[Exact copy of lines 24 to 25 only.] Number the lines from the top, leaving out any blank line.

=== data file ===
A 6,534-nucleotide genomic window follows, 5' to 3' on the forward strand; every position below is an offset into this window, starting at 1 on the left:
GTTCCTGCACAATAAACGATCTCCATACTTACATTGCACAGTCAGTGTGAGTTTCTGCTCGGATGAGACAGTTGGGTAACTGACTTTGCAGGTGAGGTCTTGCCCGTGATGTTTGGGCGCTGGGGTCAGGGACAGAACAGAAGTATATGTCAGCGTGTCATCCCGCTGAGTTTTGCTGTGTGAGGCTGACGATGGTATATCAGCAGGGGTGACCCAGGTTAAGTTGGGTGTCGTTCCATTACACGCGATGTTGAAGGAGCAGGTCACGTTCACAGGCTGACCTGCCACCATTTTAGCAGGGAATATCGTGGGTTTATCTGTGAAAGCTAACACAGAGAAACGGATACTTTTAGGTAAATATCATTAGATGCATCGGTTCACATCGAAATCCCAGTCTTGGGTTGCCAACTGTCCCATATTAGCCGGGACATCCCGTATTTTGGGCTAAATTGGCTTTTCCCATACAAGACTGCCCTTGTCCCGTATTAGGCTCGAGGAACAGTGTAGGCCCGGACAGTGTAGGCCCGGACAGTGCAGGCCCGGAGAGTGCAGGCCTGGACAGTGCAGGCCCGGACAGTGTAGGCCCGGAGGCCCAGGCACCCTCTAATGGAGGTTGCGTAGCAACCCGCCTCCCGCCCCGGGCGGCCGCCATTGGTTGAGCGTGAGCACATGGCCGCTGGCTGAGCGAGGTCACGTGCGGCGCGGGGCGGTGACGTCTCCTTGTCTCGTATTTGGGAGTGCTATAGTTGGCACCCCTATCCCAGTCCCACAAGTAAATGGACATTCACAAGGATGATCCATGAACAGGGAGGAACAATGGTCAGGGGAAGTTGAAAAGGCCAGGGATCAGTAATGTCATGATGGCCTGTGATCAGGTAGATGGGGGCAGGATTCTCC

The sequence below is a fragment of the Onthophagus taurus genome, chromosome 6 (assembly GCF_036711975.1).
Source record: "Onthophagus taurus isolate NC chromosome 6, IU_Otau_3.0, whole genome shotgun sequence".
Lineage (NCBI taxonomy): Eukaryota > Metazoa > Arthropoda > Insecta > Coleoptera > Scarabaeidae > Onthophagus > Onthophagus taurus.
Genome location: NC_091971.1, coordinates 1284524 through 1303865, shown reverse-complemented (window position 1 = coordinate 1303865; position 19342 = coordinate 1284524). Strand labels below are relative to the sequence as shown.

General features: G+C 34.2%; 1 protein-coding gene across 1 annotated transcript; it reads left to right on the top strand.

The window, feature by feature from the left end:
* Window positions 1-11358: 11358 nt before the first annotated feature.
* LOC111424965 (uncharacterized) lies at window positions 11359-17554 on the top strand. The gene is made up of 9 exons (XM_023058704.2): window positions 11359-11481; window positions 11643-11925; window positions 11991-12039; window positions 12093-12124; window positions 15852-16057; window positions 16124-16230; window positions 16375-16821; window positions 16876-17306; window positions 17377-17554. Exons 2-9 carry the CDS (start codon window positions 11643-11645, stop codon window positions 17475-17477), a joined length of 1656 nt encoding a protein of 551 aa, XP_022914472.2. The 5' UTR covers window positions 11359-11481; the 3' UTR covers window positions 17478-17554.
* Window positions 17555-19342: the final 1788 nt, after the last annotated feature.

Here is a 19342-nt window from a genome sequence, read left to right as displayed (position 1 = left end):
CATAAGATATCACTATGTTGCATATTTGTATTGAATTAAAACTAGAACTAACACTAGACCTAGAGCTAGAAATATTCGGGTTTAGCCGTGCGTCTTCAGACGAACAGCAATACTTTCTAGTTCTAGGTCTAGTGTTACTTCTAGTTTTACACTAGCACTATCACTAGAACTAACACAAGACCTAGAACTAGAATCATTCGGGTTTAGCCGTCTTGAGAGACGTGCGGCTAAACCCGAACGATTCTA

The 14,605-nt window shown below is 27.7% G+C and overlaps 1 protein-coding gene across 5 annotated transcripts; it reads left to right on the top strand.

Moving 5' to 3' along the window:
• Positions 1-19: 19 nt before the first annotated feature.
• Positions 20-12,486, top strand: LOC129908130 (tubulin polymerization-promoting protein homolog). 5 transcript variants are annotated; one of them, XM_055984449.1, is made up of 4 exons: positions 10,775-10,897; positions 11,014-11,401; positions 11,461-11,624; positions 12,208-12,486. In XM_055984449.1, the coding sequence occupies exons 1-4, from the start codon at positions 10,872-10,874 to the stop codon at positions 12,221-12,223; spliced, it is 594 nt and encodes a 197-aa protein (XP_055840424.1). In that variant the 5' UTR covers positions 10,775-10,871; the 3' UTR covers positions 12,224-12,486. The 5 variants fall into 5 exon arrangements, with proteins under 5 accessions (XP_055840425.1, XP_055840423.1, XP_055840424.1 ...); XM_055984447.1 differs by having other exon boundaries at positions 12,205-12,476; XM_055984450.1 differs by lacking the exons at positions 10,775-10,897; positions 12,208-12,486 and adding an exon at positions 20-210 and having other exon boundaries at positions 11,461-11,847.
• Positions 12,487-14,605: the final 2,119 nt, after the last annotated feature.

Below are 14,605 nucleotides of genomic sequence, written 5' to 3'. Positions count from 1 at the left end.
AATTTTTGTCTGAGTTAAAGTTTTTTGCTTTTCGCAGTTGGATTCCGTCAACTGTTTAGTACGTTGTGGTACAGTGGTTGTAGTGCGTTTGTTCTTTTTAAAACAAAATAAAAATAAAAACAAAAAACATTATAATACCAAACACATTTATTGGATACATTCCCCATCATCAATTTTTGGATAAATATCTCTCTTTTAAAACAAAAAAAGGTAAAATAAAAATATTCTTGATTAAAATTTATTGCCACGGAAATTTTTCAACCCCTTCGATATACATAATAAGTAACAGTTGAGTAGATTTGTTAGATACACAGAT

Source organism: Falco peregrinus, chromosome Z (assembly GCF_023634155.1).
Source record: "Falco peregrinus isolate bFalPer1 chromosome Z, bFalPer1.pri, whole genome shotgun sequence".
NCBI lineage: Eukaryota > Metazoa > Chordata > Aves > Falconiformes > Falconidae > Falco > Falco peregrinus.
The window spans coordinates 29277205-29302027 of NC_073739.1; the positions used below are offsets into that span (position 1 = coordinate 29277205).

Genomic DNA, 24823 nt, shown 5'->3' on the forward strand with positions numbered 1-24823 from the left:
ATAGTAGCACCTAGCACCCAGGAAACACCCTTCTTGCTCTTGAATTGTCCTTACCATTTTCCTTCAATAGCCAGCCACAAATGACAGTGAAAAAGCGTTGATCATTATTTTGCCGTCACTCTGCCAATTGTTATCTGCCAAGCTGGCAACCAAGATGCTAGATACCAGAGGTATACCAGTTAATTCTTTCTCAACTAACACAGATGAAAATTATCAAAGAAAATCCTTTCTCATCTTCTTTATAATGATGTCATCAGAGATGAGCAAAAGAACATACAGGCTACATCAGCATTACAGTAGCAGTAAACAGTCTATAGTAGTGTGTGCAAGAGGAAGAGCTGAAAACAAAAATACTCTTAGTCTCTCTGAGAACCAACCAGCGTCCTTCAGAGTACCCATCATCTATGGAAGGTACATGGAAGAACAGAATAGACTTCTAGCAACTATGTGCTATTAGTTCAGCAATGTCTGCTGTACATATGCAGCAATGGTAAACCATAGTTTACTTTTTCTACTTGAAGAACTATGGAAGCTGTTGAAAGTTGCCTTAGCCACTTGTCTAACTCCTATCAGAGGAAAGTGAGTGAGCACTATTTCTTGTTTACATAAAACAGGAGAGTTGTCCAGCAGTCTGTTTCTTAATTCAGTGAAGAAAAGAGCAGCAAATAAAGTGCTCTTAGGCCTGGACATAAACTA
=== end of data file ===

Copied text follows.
The window spans coordinates 29277205-29302027 of NC_073739.1; the positions used below are offsets into that span (position 1 = coordinate 29277205).

Genomic DNA, 24823 nt, shown 5'->3' on the forward strand with positions numbered 1-24823 from the left: